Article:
The Vátás'Mari

The deranged Kapham (mucus) inordinately saturated with the bodily Váyu, acquires hardness and gains in dimensions, and these lying at the mouth of the bladder obstructs the passage of the urine. The incarcerated fluid causes extreme pain in the organ. The patient constantly under severe pain gnashes his teeth or presses his umbilical region, or rubs his penis, or fingers his rectum (Páyu) and loudly screams. A burning sensation is experienced in the penis, and urination, belching and defecation become difficult and painful. * The concretions in this type of Asmari arc found to be of a dusky colour, rough, uneven in shape, hard, facetted and nodular like a Kadamva flower. This type is called Vátásmari. 9.

Infants arc more susceptible to an attack of any of the three preceding types of As'mari, inasmuch as they are fond of day sleep or of food composed of both wholesome and unwholesome ingredients, and are in the habit of eating before the digestion of a previous meal, or of taking heavy, sweet, emollient and demulcent food. In children the bladder is of diminished size and poor in muscular structure. These facts contribute to the easy possibility of the organ being grappled (with a surgical instrument) and of the stone being extracted with the greatest ease in cases of infantile Asmari. 1-0.

The Sukrásmari

Sukrásmaris or seminal concretions are usually formed in adults owing to the germination of semen in their organisms. A sudden or abrupt stoppage of a sexual act, or excessive coition tends to dislodge the semen from its natural receptacle in the body. The fluid thus dislodged, but not emitted, finds a wrong passage. The Váyu gathers up the fluid (semen), thus led astray, and deposits it (in a round or oval shape) at a place lying about the junction of the penis and the scrotum and dries up the humidity with which it is charged. The matter, thus formed, condensed, and hardened, is called the seminal stone (Sukrás'mari), which then obstructs the passage of the urine, giving rise to pain in the bladder, painful micturition, and swelling of the scrotum. The stone vanishes under pressure in its seat *. 11 - 12.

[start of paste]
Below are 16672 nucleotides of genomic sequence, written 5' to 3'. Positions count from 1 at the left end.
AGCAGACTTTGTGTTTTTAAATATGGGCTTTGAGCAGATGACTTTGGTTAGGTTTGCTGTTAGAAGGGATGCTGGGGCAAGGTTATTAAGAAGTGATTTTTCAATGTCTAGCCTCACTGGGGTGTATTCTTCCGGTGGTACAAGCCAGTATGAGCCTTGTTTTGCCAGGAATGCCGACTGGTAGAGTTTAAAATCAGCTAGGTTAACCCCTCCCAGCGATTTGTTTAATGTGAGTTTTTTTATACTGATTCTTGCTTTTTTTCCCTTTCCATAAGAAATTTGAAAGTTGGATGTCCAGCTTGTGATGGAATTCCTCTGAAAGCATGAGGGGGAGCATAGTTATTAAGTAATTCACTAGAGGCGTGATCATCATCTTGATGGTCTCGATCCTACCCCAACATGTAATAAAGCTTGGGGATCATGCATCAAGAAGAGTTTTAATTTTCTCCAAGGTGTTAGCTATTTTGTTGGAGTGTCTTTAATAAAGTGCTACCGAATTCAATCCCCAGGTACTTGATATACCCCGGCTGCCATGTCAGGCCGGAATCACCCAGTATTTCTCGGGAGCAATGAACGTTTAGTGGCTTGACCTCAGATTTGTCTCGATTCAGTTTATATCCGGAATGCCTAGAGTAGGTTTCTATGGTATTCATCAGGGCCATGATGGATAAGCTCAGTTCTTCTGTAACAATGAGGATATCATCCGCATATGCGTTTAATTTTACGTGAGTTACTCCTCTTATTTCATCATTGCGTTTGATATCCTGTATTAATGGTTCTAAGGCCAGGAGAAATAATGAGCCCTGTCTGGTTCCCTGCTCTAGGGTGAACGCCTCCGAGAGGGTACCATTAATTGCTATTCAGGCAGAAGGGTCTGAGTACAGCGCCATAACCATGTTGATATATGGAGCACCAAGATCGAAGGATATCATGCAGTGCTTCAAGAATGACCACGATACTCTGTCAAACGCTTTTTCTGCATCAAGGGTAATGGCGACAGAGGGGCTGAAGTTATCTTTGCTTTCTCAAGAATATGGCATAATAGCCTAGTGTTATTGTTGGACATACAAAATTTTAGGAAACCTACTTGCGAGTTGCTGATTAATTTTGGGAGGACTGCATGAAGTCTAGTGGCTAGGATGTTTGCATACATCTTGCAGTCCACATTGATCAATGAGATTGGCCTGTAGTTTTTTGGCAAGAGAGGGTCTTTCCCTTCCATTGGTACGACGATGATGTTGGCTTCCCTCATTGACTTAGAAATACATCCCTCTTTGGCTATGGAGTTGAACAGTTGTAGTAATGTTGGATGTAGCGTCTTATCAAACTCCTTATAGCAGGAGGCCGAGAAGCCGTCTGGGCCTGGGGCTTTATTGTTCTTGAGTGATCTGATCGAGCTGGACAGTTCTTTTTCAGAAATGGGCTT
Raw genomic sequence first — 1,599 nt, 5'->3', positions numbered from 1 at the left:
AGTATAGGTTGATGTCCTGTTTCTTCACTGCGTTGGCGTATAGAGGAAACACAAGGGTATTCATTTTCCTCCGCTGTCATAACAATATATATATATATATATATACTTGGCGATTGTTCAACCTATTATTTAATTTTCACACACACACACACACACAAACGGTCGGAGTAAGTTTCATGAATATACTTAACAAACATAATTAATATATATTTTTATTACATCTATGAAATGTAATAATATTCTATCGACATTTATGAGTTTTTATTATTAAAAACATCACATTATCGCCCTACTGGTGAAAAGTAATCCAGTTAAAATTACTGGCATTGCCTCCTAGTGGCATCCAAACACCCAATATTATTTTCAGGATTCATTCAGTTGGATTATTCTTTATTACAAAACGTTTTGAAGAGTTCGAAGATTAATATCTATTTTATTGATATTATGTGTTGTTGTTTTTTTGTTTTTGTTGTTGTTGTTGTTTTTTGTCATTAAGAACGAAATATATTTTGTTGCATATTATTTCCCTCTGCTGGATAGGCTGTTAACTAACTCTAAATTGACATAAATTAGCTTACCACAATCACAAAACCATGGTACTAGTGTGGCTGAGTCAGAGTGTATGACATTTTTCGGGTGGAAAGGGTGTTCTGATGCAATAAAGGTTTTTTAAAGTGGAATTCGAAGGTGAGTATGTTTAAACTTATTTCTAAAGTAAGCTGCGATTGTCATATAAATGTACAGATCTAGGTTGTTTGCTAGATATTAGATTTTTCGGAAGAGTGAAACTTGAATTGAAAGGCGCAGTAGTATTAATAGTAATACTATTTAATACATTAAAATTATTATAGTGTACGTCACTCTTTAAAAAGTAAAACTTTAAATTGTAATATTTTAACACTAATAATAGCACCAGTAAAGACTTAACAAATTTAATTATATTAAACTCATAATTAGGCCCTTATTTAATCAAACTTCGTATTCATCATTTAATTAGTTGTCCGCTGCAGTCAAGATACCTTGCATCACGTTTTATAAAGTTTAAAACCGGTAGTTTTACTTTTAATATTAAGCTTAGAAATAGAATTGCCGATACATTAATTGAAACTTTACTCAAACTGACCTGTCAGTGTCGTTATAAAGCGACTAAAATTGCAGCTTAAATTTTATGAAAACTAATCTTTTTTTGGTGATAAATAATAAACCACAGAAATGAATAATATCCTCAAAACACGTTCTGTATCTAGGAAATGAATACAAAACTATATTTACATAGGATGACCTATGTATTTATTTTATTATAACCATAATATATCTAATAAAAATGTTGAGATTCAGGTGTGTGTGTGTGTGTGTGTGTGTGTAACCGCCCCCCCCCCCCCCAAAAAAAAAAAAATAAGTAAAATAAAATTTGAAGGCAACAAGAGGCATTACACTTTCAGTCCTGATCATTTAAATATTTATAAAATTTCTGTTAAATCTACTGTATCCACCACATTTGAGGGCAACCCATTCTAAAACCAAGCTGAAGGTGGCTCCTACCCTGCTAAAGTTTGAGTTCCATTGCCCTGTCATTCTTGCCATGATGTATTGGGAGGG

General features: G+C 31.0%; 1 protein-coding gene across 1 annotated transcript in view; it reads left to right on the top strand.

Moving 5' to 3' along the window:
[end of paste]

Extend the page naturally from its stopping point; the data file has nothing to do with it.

* Stool and urine can be voided only with the greatest straining.

Authoritative Verses On The Subject

Concretions, sands and sediments found to be deposited in the urine in a case of Bhashma-mcha arc but the modifications, or attendant symptoms of a case of stone in the bladder (As'mari). The same group of symptoms and the same kind of pain are exhibited and experienced in a case of gravel (Sarkara) as in a case of stone (Asmari) in the bladder. The local Váyu coursing in its natural direction helps the discharge of calculi (Asmari) with the urine in the event of they being extremely attenuated in structure. Particles of a stone broken by the Váyu are called urinary calculi (Sarkara). A pain about the cardiac region, a sense of weakness and lassitude in the thighs, a griping pain in the regions of the spleen and liver (Kukshi-sula), a shivering sensation, thirst, hiccough or eructations, darkness or sallowness of complexion, weakness, emaciation with a non-relish for food and